Northern Ky. House Republicans pre-file bill to combat heroin
10/24/2014 01:47 PM
Two northern Kentucky House Republican Representatives Addia Wuchner, R-Burlington and Rep. Joe Fischer, R-Ft. Thomas, have filed legislation in the Kentucky House of Representatives with the goal of combating the growing heroin problem in the Commonwealth.
Both lawmakers said in a statement which was released on Friday that the bill is a comprehensive approach to combating heroin, focusing on treatment, education, and increased penalties and fines for those who sell heroin in Kentucky.
“Our Northern Kentucky heroin crisis is a horrendous epidemic that’s no longer confined to urban and suburban regions but like a plague it is continues to spread shattering lives and eroding communities across our Commonwealth,” Wuchner said. “The Heroin Impact Act that Rep. Fischer and I are proposing for the upcoming session is a multifaceted approach to combat the epidemic of heroin use and trafficking. It includes a focus on awareness and education, overdose prevention, identifies resources for treatment of those addicted, and aims to dismantle the heroin supply chain by strengthening criminal justice laws to prosecute criminals who traffic heroin in Kentucky.”
Fisher said that newly filed legislation builds on the foundation of Sen. Katie Stine’s Senate Bill 5 which failed to pass in the waning hours of the 2014 session.
Both Fischer and Wuchner sought Stine’s input in drafting the new legislation.
“In the waning hours of the 2014 session, we watched in the House the political games played with Senate Bill 5,” Fischer said. “We made a commitment to our community that we would prepare legislation for the 2015 Session.”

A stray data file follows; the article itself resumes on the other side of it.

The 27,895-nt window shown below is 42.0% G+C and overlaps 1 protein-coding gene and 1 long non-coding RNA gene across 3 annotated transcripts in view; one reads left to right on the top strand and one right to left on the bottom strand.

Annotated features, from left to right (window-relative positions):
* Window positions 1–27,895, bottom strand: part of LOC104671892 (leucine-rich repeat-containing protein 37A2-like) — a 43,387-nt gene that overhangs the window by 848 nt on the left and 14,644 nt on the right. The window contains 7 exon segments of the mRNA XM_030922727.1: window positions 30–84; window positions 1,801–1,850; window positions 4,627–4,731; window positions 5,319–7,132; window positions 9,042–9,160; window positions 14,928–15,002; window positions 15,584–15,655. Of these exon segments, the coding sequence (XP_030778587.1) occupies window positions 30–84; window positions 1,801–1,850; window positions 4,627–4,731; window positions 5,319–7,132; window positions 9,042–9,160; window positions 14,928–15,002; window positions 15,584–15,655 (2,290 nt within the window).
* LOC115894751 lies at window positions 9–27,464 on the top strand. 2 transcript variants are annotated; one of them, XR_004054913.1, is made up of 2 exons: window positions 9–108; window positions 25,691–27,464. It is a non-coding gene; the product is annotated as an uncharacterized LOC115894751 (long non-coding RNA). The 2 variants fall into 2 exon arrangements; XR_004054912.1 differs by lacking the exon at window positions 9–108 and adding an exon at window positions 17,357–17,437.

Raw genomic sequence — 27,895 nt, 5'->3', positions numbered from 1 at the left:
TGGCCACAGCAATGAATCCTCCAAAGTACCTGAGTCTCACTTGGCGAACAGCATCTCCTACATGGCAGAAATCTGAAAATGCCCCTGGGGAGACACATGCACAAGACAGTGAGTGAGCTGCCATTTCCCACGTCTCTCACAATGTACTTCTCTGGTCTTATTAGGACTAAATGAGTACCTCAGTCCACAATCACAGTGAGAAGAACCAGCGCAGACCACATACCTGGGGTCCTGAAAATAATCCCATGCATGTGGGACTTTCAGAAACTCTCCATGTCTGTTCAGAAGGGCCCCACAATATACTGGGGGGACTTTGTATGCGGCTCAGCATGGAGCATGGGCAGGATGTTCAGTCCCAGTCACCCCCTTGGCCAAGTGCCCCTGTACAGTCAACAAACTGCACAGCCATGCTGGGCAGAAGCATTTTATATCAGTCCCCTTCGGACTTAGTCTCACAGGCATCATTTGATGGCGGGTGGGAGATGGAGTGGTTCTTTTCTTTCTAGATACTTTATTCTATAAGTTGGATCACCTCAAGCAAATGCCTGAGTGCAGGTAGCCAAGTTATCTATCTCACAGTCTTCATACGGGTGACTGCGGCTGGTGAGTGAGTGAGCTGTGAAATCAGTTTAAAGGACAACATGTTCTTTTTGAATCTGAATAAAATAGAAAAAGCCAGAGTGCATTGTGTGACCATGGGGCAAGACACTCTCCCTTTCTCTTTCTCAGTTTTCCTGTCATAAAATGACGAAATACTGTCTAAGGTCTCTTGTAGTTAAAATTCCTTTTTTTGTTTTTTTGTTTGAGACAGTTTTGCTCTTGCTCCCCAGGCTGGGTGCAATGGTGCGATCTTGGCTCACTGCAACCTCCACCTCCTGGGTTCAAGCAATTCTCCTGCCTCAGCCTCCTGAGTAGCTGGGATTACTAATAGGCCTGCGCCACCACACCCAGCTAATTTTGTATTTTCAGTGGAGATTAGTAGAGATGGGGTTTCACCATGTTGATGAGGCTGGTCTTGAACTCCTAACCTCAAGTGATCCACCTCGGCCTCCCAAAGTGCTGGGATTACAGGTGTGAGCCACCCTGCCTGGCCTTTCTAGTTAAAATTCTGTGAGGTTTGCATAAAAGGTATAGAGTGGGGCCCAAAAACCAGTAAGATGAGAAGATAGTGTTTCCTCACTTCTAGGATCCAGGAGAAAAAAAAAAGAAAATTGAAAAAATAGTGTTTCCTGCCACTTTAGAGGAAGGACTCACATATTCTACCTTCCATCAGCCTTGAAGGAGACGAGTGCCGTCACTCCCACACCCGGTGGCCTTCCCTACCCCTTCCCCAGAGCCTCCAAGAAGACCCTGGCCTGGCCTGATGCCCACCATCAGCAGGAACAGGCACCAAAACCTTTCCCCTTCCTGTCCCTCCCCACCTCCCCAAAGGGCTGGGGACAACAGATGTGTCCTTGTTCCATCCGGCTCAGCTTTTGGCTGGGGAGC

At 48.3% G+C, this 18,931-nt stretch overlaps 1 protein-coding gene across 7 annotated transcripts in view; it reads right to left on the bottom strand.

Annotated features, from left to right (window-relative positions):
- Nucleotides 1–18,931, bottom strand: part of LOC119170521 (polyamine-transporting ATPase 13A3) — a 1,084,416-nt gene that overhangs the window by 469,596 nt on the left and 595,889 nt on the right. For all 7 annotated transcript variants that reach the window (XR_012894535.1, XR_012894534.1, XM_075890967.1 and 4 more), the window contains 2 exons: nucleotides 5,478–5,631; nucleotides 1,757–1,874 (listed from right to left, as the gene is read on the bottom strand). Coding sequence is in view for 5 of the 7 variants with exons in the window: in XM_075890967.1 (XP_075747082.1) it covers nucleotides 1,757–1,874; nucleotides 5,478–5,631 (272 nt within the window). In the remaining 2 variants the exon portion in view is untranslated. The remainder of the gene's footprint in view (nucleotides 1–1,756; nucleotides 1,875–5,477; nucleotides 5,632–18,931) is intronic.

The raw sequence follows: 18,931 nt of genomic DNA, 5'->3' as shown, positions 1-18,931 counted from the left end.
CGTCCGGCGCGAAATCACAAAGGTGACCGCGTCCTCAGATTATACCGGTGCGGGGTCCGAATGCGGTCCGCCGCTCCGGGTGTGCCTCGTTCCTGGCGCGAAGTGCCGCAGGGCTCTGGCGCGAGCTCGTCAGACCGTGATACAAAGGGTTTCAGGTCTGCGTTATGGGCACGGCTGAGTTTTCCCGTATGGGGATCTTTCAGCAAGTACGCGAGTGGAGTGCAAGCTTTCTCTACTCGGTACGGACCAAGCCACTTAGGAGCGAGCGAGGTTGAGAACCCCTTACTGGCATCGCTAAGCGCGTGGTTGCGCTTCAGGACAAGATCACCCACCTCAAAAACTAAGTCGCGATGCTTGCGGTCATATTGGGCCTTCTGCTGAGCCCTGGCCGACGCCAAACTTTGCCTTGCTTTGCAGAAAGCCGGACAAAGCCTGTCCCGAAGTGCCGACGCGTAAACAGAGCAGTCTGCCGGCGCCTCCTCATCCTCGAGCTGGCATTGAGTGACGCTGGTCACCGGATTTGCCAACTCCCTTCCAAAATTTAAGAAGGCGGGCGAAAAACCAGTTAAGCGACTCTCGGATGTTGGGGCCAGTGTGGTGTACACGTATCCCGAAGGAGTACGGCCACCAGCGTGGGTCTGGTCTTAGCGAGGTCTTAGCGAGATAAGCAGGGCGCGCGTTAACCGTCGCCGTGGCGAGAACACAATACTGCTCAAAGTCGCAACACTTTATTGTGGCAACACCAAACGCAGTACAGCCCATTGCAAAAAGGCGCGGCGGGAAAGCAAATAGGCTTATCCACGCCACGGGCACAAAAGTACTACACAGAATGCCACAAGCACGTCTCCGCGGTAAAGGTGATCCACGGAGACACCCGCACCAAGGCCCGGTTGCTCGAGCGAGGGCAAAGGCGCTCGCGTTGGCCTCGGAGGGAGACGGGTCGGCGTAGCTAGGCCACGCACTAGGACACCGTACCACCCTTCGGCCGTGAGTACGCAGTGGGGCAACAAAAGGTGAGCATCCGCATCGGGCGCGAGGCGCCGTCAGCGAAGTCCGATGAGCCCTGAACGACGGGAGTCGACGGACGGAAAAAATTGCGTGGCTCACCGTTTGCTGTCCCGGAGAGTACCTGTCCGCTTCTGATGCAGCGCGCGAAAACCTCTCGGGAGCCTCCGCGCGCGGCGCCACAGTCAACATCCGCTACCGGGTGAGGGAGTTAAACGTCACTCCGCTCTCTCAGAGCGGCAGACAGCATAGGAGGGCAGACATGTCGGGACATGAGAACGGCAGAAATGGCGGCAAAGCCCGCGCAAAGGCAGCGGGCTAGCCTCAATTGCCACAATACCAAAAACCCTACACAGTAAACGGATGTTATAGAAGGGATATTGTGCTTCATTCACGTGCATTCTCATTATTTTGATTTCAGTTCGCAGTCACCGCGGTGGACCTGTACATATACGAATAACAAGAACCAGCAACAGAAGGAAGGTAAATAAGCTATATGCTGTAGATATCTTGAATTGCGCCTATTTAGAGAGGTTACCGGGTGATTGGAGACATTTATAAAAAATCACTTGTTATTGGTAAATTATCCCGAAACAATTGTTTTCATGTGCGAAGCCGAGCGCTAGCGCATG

According to the release about the legislation, the 2015 Heroin Impact Act seeks to combat the heroin trade in Kentucky by toughening laws and expanding treatment options:
Education and Awareness
- Encourage on going public awareness campaigns on college campuses and age appropriate awareness programs in Kentucky middle and high schools.
- Requires mandatory training for all law enforcement officers in Kentucky on issues related to heroin through the Kentucky Department of Criminal Justice. The mandatory training must be in place by July 1, 2016.
- Require all county coroners to report any deaths caused by the use of a Schedule I controlled substance to their local Commonwealth Attorney’s office and local law enforcement.
Overdose Prevention and Addiction Treatment
- Expanded access to naloxone, a prescription medicine that can reverse opioid overdose
- Provides that medical doctors may dispense naloxone to a person or agency. Would allow peace officers, firefighters, paramedics, emergency medical technicians and school employees, authorized under Kentucky law, to administer medication to receive, possess, and administer naloxone to a person suffering from an apparent opiate-related overdose.
- Provides that local public districts and school boards may permit a school to keep naloxone on premises and establishes policies and procedures related to keeping naloxone on school premises.